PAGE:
SPACs Are Venture Capital in Public Markets
We should stop thinking of SPACs only as an IPO alternative and think of them more as a venture capital alternative.
A SPAC isn’t just a vehicle to go public, it’s a vehicle for a company to raise a substantial amount of new capital to deploy toward some business purpose. The point of the financial markets is for investors to allocate capital, and SPACs are another tool to serve that purpose.
If we look at how SPACs are being used today through the lens of capital allocation rather than as a go-public mechanism, they start to look a lot like the large, late-stage venture financing rounds we’ve seen throughout the past decade. It’s common for high growth but unprofitable private tech companies to raise hundreds of millions to billions of dollars to achieve business goals — think Unity, Airbnb, Snowflake, Palantir, and Affirm as recent IPO examples. Over the last decade, the boom in late-stage private capital enabled companies like these to stay private longer, but it also shifted traditional growth-stage returns from the public markets to the private markets. SPACs represent a reintroduction of those types of returns to the public markets, but they don’t come without risk, perhaps even new risk relative to public growth opportunities of the past.
A common criticism of the SPAC boom is that companies coming public are low quality, often because they have yet to generate any revenue; however, this is also common in late-stage venture. Companies like Rivian, Cruise, Argo, Nuro, and Aurora, all of which I believe generate minimal revenue, have raised hundreds of millions to billions in private funding. Companies like Elon Musk’s Neuralink and recent social craze Clubhouse are likely to raise hundreds of millions from private investors before they start generating any real revenue.
Investors that only look at the world through a traditional value lens may view companies with no revenue as low quality, but I would argue a company is low quality only if it can’t generate an adequate return on equity capital invested. In venture investing, thoughtful expectations for aggressive future growth and long-term profitability build the return case, not consistent performance based on present metrics. Of course, a market willing to adopt new products and strong execution by management always determine investment success. It’s hard to think about the value of future cash flows that might be more than a decade away, but that’s a requirement for investing in venture-like growth, as is an acceptance of failure.
The expectation of late-stage venture capitalists is that some portion of their portfolio fails entirely, and those zeroes or near zeroes are more than made up for by winners. The difference is that zeroes are softened by private marks in late-stage venture funds, while zeroes will be very public and painful for SPACs and their investors. Adding to the challenge is that SPACs don’t only grant institutional investors access to speculative growth companies, they also grant access to retail investors. Retail investors have proven that they’re willing to discount possible future performance far more aggressively than institutional investors, helping to promote historically high valuations for tech in general, and SPACs in particular. All public market investors, institutional and retail, need to be prepared to contemplate zero as a potential outcome for aggressive growth companies, just as a venture capitalist would.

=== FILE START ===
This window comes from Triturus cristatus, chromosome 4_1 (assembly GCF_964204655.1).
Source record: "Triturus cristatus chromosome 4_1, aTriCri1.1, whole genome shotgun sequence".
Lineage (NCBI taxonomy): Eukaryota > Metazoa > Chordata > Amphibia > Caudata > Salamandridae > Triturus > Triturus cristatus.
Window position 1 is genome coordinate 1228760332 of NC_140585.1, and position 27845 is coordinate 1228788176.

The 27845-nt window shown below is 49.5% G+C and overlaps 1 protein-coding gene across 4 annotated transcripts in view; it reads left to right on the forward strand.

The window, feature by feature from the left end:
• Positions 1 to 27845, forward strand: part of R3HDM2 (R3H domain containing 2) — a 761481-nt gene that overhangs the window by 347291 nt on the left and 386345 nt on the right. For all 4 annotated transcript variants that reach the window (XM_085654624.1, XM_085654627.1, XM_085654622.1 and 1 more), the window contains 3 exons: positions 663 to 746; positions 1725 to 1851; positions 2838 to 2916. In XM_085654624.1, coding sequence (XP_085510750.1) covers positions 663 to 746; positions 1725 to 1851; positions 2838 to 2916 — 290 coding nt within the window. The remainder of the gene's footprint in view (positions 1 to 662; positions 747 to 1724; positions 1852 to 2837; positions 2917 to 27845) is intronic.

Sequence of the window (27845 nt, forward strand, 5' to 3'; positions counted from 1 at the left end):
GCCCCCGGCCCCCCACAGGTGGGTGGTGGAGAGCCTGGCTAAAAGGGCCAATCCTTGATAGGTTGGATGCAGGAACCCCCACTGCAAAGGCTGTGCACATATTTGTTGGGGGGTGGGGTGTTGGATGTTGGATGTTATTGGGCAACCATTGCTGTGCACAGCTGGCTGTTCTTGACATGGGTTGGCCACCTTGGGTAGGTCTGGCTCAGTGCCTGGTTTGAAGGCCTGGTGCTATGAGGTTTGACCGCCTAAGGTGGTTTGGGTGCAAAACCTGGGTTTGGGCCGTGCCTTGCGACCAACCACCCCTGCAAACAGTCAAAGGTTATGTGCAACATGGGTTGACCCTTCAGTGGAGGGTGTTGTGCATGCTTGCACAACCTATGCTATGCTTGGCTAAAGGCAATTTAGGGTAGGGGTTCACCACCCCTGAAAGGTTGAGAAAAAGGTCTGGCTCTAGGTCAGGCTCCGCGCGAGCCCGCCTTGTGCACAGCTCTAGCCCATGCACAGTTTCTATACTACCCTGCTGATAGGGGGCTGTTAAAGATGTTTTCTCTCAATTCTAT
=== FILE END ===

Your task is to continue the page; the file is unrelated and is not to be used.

There will certainly be some blow ups in the SPAC harvest of the past year and next year plus. That’s to be expected as part of venture-style investing. There will be some lapses in diligence by sponsors. That’s to be expected with frothy markets full of capital to be deployed, although still unacceptable. There will also be some wild successes: businesses that deserve the capital they are allocated by public market investors that grow into transformative companies and great investments.
All of this suggests to me that quality SPAC sponsors are more important than ever with more SPACs entering the market than ever before. A quality sponsor will understand the venture-like risk profile of the investment and balance it with a venture-like view of possible future returns. A quality sponsor will do the necessary diligence to find a quality target and de-risk an investment as much as possible before agreeing to a transaction. But even a quality sponsor can’t guarantee investment success at any valuation if a SPAC’s price discounts an excessively aggressive view of the future opportunity. Tread carefully.